Recently, I’ve returned to a set of images that were made close to four years ago. I’ve made a fresh edit and worked up a number of selects from the series. In some ways, it’s been a frustrating process: I’m seeing compositions that are ‘almost there’ – images that to my eye would be so much better if only I’d composed them slightly differently. However, it’s also been an interesting exercise, first because I’d pretty much completely forgotten about these images until very recently, but also because I started to realise the choices I was making in editing and finishing were very different to the choices I would have made had I worked on the images when they were originally made. I realised that something of how I am now was influencing a project I started a long time ago. Looking at the finalised images from the set, I’ve started to wonder how much our culminative life experiences and mood at a certain time inform our decisions and processes as image makers. This, in turn has caused some interesting realisations into my own creative process.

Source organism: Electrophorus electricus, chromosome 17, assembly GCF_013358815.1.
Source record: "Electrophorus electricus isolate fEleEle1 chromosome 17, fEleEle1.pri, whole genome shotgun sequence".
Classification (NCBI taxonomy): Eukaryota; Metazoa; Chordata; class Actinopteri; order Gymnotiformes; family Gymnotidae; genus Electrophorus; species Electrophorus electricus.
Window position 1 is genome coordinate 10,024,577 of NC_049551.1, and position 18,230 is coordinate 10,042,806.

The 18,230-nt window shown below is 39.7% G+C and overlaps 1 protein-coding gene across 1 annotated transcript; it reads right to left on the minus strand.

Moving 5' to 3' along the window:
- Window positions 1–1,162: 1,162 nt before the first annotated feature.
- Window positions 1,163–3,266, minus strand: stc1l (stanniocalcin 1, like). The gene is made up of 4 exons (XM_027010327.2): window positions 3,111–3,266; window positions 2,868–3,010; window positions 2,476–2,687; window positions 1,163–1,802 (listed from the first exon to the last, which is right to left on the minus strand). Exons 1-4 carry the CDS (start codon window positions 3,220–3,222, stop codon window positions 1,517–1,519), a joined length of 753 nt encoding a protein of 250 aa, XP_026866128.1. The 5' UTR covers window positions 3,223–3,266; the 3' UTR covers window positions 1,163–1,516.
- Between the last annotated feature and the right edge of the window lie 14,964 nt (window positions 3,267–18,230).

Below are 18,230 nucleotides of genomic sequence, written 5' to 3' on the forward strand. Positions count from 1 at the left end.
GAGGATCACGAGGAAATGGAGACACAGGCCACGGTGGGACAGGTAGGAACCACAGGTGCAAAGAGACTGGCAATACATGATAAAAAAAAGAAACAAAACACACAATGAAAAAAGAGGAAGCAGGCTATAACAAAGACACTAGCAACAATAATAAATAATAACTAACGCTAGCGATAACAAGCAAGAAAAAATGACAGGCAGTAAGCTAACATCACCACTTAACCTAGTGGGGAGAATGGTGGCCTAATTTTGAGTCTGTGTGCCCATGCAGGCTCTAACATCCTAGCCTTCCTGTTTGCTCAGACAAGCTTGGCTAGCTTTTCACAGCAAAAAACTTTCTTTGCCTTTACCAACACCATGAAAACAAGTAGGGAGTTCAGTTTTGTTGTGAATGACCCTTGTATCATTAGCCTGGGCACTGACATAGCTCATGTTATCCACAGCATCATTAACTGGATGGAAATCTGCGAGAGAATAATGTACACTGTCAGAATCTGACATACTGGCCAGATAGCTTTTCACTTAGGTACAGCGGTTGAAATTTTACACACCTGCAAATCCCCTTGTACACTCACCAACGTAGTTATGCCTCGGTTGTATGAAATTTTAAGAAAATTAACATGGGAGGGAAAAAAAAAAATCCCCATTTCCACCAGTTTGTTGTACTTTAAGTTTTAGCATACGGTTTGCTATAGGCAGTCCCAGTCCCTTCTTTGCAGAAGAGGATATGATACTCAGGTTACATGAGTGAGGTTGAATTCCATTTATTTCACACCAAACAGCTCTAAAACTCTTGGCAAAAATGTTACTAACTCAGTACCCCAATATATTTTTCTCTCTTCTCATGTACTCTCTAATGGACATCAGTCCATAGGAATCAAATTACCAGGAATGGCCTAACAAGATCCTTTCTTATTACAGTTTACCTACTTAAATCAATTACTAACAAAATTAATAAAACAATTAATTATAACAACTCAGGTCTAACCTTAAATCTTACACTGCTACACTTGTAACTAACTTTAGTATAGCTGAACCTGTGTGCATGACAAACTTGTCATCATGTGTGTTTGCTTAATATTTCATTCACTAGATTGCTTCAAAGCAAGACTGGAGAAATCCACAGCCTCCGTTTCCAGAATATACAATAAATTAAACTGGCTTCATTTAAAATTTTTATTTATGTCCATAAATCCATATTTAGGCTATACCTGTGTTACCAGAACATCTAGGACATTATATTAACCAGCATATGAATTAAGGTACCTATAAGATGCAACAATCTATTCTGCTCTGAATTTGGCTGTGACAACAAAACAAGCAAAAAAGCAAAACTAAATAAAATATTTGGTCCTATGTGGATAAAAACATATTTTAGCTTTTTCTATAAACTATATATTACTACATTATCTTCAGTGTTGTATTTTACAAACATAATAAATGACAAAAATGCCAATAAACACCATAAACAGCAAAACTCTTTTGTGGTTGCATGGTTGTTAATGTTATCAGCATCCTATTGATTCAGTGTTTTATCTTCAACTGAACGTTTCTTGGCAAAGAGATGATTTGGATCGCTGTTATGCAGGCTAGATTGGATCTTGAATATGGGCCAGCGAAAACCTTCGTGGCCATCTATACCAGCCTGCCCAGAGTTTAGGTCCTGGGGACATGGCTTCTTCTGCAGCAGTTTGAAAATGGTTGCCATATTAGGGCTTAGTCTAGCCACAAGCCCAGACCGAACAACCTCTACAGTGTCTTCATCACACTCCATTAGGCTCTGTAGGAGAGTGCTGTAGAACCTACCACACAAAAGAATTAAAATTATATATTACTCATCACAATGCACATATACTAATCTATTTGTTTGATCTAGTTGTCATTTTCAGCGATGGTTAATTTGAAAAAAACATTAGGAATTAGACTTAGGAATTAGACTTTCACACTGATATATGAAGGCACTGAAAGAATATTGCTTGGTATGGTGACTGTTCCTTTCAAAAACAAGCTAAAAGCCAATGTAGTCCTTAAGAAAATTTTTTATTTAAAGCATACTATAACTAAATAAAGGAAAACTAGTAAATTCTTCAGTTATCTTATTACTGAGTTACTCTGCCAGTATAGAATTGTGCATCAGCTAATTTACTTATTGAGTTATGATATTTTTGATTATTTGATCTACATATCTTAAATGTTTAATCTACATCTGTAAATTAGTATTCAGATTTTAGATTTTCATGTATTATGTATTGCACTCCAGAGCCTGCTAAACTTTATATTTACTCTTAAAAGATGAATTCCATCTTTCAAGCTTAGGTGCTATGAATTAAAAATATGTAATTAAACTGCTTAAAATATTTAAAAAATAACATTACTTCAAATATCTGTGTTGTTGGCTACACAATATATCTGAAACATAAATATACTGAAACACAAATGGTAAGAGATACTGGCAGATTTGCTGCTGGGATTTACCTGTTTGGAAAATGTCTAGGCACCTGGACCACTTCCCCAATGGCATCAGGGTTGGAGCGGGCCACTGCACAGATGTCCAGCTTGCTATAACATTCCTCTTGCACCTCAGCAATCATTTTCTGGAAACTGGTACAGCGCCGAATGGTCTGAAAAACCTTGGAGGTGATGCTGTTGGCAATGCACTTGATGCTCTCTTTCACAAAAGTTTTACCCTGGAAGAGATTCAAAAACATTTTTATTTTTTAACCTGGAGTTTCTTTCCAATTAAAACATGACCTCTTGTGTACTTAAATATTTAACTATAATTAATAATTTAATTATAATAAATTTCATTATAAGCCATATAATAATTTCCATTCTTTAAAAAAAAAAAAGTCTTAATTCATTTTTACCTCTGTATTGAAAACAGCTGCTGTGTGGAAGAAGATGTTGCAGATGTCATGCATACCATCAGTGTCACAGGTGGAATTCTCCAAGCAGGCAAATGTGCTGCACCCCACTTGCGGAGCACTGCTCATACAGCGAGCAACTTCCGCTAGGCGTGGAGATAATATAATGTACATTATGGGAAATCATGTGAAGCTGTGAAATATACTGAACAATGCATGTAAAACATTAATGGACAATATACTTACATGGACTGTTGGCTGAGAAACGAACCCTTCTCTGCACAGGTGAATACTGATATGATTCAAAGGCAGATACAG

But let’s step back a little bit. One of my best friends lives on the Beara Peninsula in Co. Cork on the South West coast of Ireland. I’d met this person when I was twelve when we started off in the same secondary school, back when we both lived in Dublin. At some point, we became firm friends and we’ve stayed that way ever since. Soon after we finished school at the age of eighteen, I moved to the UK and my friend headed to the Atlantic coast of Cork. His Father had lived there all the time we’d attended school together and I’d visited with him a number of times – so I was already sort-of familiar with the area. My friend always seemed happier there, and I wasn’t surprised that he relocated to that part of Ireland after we’d finished in school (in fact, his home there and his experience as an early adopter of an electric vehicle has already been the focus of an article on here). Back in September 2017, Fay and I were invited to his wedding and gladly travelled over.